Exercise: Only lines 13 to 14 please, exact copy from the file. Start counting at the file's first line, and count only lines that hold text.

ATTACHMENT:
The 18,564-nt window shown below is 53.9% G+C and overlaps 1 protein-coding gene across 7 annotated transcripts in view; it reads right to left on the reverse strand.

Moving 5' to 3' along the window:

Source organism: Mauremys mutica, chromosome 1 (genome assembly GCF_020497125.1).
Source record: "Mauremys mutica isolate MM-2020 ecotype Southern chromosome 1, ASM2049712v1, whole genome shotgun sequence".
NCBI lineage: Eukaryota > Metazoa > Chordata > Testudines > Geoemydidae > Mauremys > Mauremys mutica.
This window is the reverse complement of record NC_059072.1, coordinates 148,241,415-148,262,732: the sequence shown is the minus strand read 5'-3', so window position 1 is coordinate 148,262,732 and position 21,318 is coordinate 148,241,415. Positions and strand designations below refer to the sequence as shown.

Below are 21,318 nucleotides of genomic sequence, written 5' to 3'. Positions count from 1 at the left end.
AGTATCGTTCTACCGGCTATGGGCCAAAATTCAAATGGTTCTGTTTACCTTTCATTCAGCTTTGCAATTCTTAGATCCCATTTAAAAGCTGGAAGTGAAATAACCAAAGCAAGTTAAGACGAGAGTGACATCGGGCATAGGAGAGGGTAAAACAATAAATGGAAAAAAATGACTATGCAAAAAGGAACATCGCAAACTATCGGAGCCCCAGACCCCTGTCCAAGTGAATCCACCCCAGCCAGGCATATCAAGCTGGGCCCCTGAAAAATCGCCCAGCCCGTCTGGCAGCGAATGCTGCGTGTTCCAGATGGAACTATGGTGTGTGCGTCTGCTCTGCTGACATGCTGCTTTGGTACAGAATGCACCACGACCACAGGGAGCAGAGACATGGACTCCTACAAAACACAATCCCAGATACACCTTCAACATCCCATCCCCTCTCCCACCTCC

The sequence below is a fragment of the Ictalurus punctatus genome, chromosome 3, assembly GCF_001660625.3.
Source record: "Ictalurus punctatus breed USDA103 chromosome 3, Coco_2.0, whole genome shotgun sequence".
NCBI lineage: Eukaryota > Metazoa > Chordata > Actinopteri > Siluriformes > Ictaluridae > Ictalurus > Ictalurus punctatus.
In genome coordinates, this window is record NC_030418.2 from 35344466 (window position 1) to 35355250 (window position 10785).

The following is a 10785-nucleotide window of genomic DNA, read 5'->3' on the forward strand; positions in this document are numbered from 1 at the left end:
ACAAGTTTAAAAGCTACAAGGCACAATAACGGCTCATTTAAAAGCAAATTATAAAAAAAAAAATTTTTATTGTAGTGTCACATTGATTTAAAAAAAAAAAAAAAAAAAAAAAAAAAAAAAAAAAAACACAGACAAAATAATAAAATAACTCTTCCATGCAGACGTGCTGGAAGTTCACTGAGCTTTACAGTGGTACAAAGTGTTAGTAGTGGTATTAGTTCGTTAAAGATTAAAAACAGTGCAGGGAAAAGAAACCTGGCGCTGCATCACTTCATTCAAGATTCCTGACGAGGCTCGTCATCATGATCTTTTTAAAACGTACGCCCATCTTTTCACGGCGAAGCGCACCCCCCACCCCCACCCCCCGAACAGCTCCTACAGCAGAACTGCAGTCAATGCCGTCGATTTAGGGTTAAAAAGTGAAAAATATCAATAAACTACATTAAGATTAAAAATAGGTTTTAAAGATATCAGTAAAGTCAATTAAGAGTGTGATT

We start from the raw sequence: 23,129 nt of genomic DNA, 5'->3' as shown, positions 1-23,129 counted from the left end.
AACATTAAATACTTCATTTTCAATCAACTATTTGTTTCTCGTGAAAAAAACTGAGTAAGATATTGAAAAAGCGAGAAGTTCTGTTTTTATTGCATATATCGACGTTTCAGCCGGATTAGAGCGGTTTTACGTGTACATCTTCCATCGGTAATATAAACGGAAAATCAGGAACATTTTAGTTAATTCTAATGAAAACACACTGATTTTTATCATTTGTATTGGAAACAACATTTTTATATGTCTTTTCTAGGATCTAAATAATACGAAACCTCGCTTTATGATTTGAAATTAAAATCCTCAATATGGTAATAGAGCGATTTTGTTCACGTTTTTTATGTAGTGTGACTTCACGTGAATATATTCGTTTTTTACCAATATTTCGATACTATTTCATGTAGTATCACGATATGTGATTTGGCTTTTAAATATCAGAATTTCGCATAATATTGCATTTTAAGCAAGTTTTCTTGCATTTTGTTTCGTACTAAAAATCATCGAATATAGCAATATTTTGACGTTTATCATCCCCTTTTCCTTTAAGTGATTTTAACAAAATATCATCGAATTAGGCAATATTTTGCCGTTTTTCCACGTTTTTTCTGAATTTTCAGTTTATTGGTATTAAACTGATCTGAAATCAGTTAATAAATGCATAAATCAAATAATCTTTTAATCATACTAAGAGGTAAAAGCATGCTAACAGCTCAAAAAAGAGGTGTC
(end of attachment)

The following is a 10785-nucleotide window of genomic DNA, read 5'->3' on the forward strand; positions in this document are numbered from 1 at the left end:
ACAAGTTTAAAAGCTACAAGGCACAATAACGGCTCATTTAAAAGCAAATTATAAAAAAAAAAATTTTTATTGTAGTGTCACATTGATTTAAAAAAAAAAAAAAAAAAAAAAAAAAAAAAAAAAAAACACAGACAAAATAATAAAATAACTCTTCCATGCAGACGTGCTGGAAGTTCACTGAGCTTTACAGTGGTACAAAGTGTTAGTAGTGGTATTAGTTCGTTAAAGATTAAAAACAGTGCAGGGAAAAGAAACCTGGCGCTGCATCACTTCATTCAAGATTCCTGACGAGGCTCGTCATCATGATCTTTTTAAAACGTACGCCCATCTTTTCACGGCGAAGCGCACCCCCCACCCCCACCCCCCGAACAGCTCCTACAGCAGAACTGCAGTCAATGCCGTCGATTTAGGGTTAAAAAGTGAAAAATATCAATAAACTACATTAAGATTAAAAATAGGTTTTAAAGATATCAGTAAAGTCAATTAAGAGTGTGATT